Autistic disorder versus other pervasive developmental disorders in young children: same or different?
- Cite this article as:
- Allen, D., Steinberg, M., Dunn, M. et al. European Child & Adolescent Psychiatry (2001) 10: 67. doi:10.1007/s007870170049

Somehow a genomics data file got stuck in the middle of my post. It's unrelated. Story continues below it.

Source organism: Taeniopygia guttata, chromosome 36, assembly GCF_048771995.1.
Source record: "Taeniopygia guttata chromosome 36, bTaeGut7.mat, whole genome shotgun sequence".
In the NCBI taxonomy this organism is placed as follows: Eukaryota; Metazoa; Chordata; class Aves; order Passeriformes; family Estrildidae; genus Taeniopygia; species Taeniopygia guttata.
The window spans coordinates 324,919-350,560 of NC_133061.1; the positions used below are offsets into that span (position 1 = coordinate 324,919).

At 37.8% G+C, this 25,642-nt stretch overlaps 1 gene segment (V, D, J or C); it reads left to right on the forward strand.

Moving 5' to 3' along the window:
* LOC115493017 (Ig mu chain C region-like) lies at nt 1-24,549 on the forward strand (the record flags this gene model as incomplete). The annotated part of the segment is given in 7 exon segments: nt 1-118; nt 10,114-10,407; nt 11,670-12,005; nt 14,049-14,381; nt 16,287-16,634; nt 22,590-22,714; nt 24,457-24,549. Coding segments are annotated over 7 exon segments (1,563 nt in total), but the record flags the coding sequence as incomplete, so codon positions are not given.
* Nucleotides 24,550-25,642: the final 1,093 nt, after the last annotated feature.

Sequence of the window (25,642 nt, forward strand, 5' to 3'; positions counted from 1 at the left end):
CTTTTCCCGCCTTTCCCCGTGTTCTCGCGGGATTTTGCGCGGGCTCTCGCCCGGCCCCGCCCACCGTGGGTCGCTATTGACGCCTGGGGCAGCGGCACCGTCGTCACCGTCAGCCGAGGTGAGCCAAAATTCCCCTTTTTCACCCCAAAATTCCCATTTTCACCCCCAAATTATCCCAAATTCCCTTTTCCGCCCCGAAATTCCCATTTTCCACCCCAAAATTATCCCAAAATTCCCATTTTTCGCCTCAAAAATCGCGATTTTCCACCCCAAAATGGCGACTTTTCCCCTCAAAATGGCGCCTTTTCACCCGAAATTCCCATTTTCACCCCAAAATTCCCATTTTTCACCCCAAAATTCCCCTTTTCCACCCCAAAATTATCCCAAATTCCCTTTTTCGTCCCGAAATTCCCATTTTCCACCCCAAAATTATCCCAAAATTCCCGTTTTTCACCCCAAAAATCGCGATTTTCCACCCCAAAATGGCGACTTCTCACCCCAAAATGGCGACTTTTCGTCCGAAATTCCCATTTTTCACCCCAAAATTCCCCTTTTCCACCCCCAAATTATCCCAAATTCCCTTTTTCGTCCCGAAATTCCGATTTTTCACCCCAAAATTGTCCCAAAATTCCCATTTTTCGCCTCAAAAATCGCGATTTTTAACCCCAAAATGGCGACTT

Eighteen preschool children diagnosed according to the Diagnostic and Statistical Manual of Mental Disorders Third Edition Revised (DSM III-R) as having Pervasive Developmental Disorder-Not Otherwise Specified (PDD-NOS) were compared to 176 children with DSM III-R Autistic Disorder (AD), and to 311 non-autistic children with developmental language disorders (DLD) (N = 201) or low IQ (N = 110). All children were partitioned into “high” and “low” cognitive subgroups at a nonverbal IQ of 80. Within cognitive subgroups, the 18 PDD-NOS children did not differ significantly from either the DLD or the AD children in verbal and adaptive skills and obtained scores intermediate between those of these groups. The PDD-NOS did not differ from the AD children in maladaptive behaviors. Both the PDD-NOS and AD children had many more of these behaviors than the non-autistic comparison groups. Children in the “high” and “low” cognitive subgroups of AD, but not of PDD-NOS, differed substantially on most measures, with the children with lower cognitive scores significantly more impaired on all measures. Similarity of PDD-NOS children to AD children in maladaptive behaviors and an intermediate position between autistic and non-autistic groups on virtually all measures explains the difficulty clinicians encounter in classifying children with PDD and raises questions about the specificity of these diagnostic subtypes of the autistic spectrum.